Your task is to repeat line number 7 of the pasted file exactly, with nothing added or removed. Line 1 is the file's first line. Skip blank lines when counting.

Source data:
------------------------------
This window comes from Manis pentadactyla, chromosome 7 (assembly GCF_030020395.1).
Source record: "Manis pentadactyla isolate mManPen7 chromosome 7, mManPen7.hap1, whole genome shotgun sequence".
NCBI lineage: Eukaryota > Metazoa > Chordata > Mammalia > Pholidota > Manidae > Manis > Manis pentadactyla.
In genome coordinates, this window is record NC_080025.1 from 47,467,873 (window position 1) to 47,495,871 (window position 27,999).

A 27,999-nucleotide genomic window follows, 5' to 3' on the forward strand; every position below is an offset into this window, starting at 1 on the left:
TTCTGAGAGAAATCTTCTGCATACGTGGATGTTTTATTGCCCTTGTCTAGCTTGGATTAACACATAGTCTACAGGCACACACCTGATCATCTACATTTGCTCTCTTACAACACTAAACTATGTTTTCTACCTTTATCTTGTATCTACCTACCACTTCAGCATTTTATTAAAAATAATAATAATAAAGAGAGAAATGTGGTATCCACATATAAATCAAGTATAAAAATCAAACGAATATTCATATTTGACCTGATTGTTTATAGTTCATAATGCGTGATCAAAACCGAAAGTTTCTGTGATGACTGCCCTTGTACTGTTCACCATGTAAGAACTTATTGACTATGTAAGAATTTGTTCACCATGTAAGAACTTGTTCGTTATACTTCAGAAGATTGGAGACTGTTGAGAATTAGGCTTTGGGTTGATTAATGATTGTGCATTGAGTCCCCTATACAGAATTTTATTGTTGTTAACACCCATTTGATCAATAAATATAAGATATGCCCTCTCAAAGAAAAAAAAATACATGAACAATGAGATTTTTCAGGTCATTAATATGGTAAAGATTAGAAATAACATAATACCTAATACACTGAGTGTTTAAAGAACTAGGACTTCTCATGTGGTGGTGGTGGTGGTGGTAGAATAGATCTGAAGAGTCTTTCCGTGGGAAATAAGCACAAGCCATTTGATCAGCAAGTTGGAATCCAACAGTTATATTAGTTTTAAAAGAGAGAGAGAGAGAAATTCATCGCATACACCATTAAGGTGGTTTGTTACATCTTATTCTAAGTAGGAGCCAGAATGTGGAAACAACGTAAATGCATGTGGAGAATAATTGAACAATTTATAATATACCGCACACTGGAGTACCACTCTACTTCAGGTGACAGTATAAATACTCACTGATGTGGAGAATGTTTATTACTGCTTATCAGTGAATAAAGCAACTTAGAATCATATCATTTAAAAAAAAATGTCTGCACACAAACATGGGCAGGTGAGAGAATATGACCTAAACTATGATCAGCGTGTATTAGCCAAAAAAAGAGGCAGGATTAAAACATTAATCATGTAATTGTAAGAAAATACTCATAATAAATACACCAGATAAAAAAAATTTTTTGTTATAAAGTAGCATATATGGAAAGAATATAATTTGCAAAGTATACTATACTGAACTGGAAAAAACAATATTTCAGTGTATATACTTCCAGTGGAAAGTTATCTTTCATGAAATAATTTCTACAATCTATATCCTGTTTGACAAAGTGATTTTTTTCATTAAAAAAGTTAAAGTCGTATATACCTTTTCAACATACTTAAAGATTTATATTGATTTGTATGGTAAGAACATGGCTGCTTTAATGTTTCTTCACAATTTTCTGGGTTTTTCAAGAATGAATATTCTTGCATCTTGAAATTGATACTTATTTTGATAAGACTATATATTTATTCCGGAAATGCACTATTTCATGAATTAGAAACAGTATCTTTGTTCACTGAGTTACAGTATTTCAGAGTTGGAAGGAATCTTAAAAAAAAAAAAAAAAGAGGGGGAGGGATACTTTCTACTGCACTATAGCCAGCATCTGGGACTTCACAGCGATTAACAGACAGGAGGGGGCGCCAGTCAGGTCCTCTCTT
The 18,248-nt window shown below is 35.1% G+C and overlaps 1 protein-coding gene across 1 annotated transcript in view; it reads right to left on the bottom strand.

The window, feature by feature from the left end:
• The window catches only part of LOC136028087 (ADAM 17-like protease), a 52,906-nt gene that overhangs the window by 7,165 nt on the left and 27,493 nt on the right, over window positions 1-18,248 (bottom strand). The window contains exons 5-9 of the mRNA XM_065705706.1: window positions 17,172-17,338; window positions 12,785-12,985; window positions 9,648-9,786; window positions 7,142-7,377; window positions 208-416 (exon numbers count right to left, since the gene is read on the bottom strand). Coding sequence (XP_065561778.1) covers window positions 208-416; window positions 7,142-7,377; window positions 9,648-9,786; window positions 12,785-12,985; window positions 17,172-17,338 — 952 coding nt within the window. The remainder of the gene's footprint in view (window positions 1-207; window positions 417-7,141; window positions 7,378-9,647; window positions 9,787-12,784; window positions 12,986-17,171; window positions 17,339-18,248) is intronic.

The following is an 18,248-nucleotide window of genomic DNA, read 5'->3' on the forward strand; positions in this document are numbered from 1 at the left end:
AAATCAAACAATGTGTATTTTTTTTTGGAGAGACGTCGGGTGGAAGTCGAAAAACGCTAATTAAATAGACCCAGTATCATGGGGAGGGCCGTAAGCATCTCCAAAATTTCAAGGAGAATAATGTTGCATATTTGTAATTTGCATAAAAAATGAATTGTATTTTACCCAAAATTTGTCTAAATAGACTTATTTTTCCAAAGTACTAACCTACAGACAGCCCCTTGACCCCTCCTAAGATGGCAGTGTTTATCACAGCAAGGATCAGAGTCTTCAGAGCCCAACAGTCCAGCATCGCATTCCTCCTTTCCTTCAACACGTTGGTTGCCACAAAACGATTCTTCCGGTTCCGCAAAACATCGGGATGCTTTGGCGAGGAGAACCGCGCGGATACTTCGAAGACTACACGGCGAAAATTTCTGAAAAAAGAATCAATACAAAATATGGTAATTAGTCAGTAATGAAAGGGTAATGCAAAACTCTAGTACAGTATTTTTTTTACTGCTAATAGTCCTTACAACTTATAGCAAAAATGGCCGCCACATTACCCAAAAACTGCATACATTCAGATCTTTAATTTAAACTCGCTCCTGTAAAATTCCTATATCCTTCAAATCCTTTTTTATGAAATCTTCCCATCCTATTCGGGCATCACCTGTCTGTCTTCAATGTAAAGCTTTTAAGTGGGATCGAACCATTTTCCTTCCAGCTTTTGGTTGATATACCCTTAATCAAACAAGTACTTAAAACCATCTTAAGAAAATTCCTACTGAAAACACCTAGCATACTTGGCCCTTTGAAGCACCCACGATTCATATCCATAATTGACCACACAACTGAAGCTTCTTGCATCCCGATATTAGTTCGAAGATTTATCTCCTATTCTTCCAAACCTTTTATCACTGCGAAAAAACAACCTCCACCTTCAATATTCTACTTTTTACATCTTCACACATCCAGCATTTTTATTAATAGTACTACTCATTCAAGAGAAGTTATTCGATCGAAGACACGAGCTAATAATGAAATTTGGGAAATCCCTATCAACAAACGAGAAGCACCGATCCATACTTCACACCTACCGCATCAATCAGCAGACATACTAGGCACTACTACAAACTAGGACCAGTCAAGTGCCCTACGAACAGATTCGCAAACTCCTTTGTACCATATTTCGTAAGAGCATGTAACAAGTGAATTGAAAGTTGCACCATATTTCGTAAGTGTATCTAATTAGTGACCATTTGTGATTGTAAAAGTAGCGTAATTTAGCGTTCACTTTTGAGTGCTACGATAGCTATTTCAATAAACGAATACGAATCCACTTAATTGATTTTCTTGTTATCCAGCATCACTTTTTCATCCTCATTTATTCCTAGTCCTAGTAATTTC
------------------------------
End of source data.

The 18,248-nt window shown below is 35.1% G+C and overlaps 1 protein-coding gene across 1 annotated transcript in view; it reads right to left on the bottom strand.